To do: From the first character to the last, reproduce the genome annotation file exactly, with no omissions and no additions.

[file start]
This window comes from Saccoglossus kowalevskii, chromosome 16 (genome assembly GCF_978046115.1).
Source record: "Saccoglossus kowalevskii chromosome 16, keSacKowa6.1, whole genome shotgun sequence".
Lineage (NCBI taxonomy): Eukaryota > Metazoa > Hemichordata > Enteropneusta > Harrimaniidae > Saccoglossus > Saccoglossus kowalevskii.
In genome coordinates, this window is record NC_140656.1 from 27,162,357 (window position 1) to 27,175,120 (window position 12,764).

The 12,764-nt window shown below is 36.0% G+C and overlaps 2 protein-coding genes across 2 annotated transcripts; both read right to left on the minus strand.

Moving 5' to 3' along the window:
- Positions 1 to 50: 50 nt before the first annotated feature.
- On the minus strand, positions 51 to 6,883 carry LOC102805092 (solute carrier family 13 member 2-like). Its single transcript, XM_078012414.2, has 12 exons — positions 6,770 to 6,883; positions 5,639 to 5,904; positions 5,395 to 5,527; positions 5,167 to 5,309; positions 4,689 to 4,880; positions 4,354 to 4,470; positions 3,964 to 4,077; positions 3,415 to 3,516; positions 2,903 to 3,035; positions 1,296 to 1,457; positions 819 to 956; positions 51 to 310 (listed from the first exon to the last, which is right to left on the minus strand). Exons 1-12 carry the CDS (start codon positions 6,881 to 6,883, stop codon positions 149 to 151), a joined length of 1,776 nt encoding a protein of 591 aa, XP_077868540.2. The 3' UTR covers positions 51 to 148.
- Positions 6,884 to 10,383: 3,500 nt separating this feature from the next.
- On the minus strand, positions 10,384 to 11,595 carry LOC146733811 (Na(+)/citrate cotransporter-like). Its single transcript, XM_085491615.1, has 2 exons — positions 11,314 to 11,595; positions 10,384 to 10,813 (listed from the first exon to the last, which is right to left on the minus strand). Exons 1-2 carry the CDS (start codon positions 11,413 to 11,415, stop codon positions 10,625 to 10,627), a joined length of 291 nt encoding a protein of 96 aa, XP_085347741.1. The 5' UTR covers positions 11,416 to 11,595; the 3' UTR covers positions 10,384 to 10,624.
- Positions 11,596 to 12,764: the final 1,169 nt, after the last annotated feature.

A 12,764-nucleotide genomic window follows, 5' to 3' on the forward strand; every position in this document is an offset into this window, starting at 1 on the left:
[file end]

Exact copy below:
This window comes from Saccoglossus kowalevskii, chromosome 16 (genome assembly GCF_978046115.1).
Source record: "Saccoglossus kowalevskii chromosome 16, keSacKowa6.1, whole genome shotgun sequence".
Lineage (NCBI taxonomy): Eukaryota > Metazoa > Hemichordata > Enteropneusta > Harrimaniidae > Saccoglossus > Saccoglossus kowalevskii.
In genome coordinates, this window is record NC_140656.1 from 27,162,357 (window position 1) to 27,175,120 (window position 12,764).

The 12,764-nt window shown below is 36.0% G+C and overlaps 2 protein-coding genes across 2 annotated transcripts; both read right to left on the minus strand.

Moving 5' to 3' along the window:
- Positions 1 to 50: 50 nt before the first annotated feature.
- On the minus strand, positions 51 to 6,883 carry LOC102805092 (solute carrier family 13 member 2-like). Its single transcript, XM_078012414.2, has 12 exons — positions 6,770 to 6,883; positions 5,639 to 5,904; positions 5,395 to 5,527; positions 5,167 to 5,309; positions 4,689 to 4,880; positions 4,354 to 4,470; positions 3,964 to 4,077; positions 3,415 to 3,516; positions 2,903 to 3,035; positions 1,296 to 1,457; positions 819 to 956; positions 51 to 310 (listed from the first exon to the last, which is right to left on the minus strand). Exons 1-12 carry the CDS (start codon positions 6,881 to 6,883, stop codon positions 149 to 151), a joined length of 1,776 nt encoding a protein of 591 aa, XP_077868540.2. The 3' UTR covers positions 51 to 148.
- Positions 6,884 to 10,383: 3,500 nt separating this feature from the next.
- On the minus strand, positions 10,384 to 11,595 carry LOC146733811 (Na(+)/citrate cotransporter-like). Its single transcript, XM_085491615.1, has 2 exons — positions 11,314 to 11,595; positions 10,384 to 10,813 (listed from the first exon to the last, which is right to left on the minus strand). Exons 1-2 carry the CDS (start codon positions 11,413 to 11,415, stop codon positions 10,625 to 10,627), a joined length of 291 nt encoding a protein of 96 aa, XP_085347741.1. The 5' UTR covers positions 11,416 to 11,595; the 3' UTR covers positions 10,384 to 10,624.
- Positions 11,596 to 12,764: the final 1,169 nt, after the last annotated feature.

A 12,764-nucleotide genomic window follows, 5' to 3' on the forward strand; every position in this document is an offset into this window, starting at 1 on the left: